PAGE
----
Mindset of an Entry Fragger



Sat 11th Nov 2017 - 1:46pm


Today, I’m going to talk about the mindset of an entry fragger. Entry Fragging is probably one of the toughest and least satisfying roles in a team. If you don’t entry properly, people will yell at you for being a bad entry fragger and not properly opening up the site and if you do your job, you will probably end up dying early on in the round, leading you to feel like one of the lures that people use for fishing. Sometimes, you’ll do your job perfectly, but you will die due to a lack of utility/support and you’ll watch as the opponent gets away scot free while your teammates yell at you again for not being able to open up the site.

Compounding that is the fact that even if you do your job; say, get a one for one trade or a two for one trade while providing the necessary info for your team, your team will sometimes STILL lose the round completely independent of your actions. Given all this, it is ridiculously easy to tilt and get angry at CS:GO. However, as everyone knows, tilting is not exactly conducive to playing the game well or getting along with your teammates. Thus, this article will cover the proper mindset of an entry fragger and how to potentially minimize tilting off the planet.

Trading/Relaying Info

As an entry fragger, your mindset should be to at least trade one for one or have your teammate trade your death. In addition to that, you have to relay info to your teammates so that they can follow you into a bombsite and be comfortable with committing. If you don’t clear an angle, tell them to watch it. It is not your job to clear all the angles and meticulously check the site. You are just the person who will be first in, trying to get valuable knowledge and possibly kills. The job of an entry fragger is better explained here, in an article by fellow Team Dignitas writer gMp. In general, your mindset should be to enable your team to clear the site as quickly as possible to get the bomb plant, while providing the relevant info and kills needed to do so.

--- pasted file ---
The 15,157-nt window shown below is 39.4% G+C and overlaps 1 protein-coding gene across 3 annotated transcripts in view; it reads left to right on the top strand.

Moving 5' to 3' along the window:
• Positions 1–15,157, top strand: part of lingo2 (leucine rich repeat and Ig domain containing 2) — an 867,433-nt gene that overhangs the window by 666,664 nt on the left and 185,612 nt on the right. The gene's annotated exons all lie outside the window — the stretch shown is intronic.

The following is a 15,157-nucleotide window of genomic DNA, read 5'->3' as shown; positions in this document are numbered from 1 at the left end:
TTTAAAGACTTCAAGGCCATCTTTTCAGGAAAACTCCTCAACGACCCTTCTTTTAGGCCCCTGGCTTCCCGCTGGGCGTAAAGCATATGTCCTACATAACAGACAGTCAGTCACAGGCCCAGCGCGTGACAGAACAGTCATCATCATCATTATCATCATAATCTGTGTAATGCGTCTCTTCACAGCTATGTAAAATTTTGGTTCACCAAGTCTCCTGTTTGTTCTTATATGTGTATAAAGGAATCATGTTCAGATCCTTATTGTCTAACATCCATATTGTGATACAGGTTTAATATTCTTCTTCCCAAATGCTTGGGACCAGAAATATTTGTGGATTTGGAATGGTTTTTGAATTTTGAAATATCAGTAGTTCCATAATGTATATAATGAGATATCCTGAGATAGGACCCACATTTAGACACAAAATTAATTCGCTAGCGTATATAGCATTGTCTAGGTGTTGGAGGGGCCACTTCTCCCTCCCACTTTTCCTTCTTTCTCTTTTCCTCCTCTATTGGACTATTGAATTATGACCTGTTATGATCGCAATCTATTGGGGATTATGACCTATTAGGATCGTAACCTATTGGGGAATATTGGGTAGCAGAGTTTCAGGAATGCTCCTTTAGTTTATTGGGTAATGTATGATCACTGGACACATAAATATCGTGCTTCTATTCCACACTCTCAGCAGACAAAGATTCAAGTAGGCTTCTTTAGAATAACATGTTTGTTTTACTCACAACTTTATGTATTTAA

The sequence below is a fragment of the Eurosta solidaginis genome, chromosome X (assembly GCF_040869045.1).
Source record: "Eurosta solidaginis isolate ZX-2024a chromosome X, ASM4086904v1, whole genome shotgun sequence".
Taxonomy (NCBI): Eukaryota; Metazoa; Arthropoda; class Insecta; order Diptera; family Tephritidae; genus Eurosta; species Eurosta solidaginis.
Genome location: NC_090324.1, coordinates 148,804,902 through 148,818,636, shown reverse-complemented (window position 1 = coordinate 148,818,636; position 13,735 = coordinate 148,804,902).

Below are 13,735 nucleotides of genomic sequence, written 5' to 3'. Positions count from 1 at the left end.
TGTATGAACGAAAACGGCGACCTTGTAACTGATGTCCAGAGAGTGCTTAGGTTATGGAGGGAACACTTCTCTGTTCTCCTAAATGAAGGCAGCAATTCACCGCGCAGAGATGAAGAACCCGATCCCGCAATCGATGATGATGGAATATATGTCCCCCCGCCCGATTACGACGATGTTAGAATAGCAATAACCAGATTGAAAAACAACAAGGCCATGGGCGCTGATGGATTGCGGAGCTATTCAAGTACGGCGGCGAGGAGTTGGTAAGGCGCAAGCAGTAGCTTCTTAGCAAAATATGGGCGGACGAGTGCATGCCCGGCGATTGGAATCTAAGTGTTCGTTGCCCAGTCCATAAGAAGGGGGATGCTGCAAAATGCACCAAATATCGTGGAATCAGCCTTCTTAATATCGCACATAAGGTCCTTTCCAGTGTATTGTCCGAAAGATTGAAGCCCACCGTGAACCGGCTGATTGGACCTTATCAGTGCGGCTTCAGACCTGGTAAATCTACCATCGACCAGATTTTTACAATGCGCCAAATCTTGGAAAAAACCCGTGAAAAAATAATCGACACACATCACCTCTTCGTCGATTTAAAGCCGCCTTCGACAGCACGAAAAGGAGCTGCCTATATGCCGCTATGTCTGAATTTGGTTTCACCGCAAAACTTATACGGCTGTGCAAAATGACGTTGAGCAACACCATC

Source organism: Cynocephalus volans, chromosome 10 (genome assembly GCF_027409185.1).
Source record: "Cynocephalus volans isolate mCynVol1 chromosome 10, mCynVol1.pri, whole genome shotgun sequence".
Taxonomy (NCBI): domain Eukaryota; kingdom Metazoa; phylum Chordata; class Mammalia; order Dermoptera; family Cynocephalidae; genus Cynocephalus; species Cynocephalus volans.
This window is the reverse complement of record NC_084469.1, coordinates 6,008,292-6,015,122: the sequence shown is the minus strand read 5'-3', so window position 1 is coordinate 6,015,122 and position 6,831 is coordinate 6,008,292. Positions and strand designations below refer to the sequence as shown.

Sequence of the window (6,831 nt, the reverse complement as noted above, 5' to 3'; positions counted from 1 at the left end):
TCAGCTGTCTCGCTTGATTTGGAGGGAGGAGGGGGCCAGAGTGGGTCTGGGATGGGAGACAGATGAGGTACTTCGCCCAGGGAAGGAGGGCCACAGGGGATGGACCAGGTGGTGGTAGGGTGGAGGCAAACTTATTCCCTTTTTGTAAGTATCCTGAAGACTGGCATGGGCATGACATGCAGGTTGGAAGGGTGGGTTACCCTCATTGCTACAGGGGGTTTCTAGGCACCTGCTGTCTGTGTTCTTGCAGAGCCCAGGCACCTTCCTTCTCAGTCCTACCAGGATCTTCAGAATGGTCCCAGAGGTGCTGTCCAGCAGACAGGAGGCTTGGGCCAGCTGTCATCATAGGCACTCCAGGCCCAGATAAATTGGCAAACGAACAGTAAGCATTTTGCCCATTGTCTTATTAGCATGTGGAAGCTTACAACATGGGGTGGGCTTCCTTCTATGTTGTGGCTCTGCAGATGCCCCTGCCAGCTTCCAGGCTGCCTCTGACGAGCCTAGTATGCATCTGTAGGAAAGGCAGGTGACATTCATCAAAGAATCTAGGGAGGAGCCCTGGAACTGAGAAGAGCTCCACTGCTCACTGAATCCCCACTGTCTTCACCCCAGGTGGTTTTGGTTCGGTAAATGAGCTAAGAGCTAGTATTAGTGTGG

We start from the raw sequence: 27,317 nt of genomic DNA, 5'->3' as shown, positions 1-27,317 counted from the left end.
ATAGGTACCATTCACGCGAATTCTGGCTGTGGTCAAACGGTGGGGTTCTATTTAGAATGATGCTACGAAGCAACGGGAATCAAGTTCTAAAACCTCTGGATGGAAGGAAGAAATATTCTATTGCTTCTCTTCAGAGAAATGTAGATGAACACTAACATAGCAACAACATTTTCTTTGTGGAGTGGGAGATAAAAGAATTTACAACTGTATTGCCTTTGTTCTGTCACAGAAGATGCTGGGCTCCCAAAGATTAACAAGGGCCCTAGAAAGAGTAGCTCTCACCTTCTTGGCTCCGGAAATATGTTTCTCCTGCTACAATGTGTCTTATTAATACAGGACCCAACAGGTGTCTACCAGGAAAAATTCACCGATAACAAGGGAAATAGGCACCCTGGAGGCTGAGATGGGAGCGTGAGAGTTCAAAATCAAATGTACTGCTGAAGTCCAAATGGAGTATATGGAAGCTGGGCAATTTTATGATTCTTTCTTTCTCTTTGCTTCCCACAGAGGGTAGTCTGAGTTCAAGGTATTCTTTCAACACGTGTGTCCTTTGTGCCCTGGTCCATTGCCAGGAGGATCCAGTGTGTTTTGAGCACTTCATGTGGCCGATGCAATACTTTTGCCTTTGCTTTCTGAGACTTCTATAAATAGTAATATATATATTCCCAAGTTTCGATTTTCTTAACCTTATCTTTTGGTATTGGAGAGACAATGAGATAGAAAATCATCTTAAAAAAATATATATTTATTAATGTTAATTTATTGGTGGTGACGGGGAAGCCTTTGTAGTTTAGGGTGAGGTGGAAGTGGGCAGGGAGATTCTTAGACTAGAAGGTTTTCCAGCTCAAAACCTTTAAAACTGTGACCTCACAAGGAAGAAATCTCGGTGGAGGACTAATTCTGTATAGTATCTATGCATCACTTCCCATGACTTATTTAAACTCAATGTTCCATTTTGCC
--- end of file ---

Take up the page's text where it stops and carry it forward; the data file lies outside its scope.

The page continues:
Be/Stay Positive

This is crucial as an entry fragger. The ability and mindset to stay positive is almost a must for the person who has to be first point of contact. If you don’t stay positive as an entry fragger, you tend to become more and more reluctant to actually entry, throwing off the timing of your team’s pushes, potentially leading to lost rounds and matches. In addition to your mental state as a whole, your projection of your mental state as a whole can be reflected in your communication with the team. If you don’t communicate where you died from/where the enemy team is and instead spend precious seconds yelling at your teammates for not following you into a bombsite and trading your kill, you are hindering your team. Thus, you must be able to stay focused yet relaxed throughout the whole game even if the score line is extremely lopsided.

In addition to this, you are the person who is going to be watching your teammates the most due to probably dying the first. Encourage your teammates; make sure to note their good plays and motivate them. Note the positives in any situation; if you get a 1 for 1 trade, tell your teammate “Good kill man, way to open up the round!”. Any words of positivity will make your teammates feel appreciated and play better. Use your voice and don’t ever ever ever be passive aggressive in chat. If you have frustrations, voice them in a non-tilting fashion and reserve the typing for compliments and observations.

Be Able to Take Constructive Criticism